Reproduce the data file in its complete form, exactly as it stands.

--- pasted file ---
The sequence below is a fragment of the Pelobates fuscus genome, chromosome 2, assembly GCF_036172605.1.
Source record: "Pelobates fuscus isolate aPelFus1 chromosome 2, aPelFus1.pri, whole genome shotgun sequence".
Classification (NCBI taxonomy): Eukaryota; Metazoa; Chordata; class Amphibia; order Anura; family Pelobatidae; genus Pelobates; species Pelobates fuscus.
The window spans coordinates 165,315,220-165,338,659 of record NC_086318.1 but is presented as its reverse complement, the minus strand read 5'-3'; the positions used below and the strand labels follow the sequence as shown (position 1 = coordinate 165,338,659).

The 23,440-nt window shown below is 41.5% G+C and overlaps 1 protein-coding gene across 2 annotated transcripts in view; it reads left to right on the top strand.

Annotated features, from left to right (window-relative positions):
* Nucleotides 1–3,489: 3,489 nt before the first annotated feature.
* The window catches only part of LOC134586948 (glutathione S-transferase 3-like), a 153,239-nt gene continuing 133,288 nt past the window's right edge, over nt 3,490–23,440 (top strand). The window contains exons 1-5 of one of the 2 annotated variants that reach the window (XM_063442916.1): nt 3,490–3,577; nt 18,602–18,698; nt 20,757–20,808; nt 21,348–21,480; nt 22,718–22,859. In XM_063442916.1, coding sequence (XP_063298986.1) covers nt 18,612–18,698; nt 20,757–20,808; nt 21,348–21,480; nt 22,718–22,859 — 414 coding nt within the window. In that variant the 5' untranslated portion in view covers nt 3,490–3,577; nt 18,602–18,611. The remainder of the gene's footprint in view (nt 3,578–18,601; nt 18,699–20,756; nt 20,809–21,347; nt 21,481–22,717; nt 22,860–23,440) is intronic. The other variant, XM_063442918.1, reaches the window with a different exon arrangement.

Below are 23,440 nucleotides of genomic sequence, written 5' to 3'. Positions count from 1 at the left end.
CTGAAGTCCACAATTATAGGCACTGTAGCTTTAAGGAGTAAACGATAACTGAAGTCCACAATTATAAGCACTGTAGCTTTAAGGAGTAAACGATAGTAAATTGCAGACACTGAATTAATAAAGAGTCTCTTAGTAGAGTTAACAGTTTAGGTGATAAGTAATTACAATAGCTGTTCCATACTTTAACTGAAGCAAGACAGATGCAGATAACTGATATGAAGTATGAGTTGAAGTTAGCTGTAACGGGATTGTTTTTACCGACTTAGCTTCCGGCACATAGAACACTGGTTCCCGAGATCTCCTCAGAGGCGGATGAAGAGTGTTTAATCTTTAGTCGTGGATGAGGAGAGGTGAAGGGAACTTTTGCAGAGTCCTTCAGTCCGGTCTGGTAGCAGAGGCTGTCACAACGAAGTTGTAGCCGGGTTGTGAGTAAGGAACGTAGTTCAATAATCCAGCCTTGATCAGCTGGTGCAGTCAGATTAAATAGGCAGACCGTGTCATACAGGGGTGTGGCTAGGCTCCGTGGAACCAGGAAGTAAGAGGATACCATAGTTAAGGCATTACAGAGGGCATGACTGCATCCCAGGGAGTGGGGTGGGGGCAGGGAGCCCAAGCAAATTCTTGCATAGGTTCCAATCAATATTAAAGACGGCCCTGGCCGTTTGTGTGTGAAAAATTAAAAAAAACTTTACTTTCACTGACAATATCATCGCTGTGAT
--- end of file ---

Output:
The sequence below is a fragment of the Pelobates fuscus genome, chromosome 2, assembly GCF_036172605.1.
Source record: "Pelobates fuscus isolate aPelFus1 chromosome 2, aPelFus1.pri, whole genome shotgun sequence".
Classification (NCBI taxonomy): Eukaryota; Metazoa; Chordata; class Amphibia; order Anura; family Pelobatidae; genus Pelobates; species Pelobates fuscus.
The window spans coordinates 165,315,220-165,338,659 of record NC_086318.1 but is presented as its reverse complement, the minus strand read 5'-3'; the positions used below and the strand labels follow the sequence as shown (position 1 = coordinate 165,338,659).

The 23,440-nt window shown below is 41.5% G+C and overlaps 1 protein-coding gene across 2 annotated transcripts in view; it reads left to right on the top strand.

Annotated features, from left to right (window-relative positions):
* Nucleotides 1–3,489: 3,489 nt before the first annotated feature.
* The window catches only part of LOC134586948 (glutathione S-transferase 3-like), a 153,239-nt gene continuing 133,288 nt past the window's right edge, over nt 3,490–23,440 (top strand). The window contains exons 1-5 of one of the 2 annotated variants that reach the window (XM_063442916.1): nt 3,490–3,577; nt 18,602–18,698; nt 20,757–20,808; nt 21,348–21,480; nt 22,718–22,859. In XM_063442916.1, coding sequence (XP_063298986.1) covers nt 18,612–18,698; nt 20,757–20,808; nt 21,348–21,480; nt 22,718–22,859 — 414 coding nt within the window. In that variant the 5' untranslated portion in view covers nt 3,490–3,577; nt 18,602–18,611. The remainder of the gene's footprint in view (nt 3,578–18,601; nt 18,699–20,756; nt 20,809–21,347; nt 21,481–22,717; nt 22,860–23,440) is intronic. The other variant, XM_063442918.1, reaches the window with a different exon arrangement.

Below are 23,440 nucleotides of genomic sequence, written 5' to 3'. Positions count from 1 at the left end.
CTGAAGTCCACAATTATAGGCACTGTAGCTTTAAGGAGTAAACGATAACTGAAGTCCACAATTATAAGCACTGTAGCTTTAAGGAGTAAACGATAGTAAATTGCAGACACTGAATTAATAAAGAGTCTCTTAGTAGAGTTAACAGTTTAGGTGATAAGTAATTACAATAGCTGTTCCATACTTTAACTGAAGCAAGACAGATGCAGATAACTGATATGAAGTATGAGTTGAAGTTAGCTGTAACGGGATTGTTTTTACCGACTTAGCTTCCGGCACATAGAACACTGGTTCCCGAGATCTCCTCAGAGGCGGATGAAGAGTGTTTAATCTTTAGTCGTGGATGAGGAGAGGTGAAGGGAACTTTTGCAGAGTCCTTCAGTCCGGTCTGGTAGCAGAGGCTGTCACAACGAAGTTGTAGCCGGGTTGTGAGTAAGGAACGTAGTTCAATAATCCAGCCTTGATCAGCTGGTGCAGTCAGATTAAATAGGCAGACCGTGTCATACAGGGGTGTGGCTAGGCTCCGTGGAACCAGGAAGTAAGAGGATACCATAGTTAAGGCATTACAGAGGGCATGACTGCATCCCAGGGAGTGGGGTGGGGGCAGGGAGCCCAAGCAAATTCTTGCATAGGTTCCAATCAATATTAAAGACGGCCCTGGCCGTTTGTGTGTGAAAAATTAAAAAAAACTTTACTTTCACTGACAATATCATCGCTGTGAT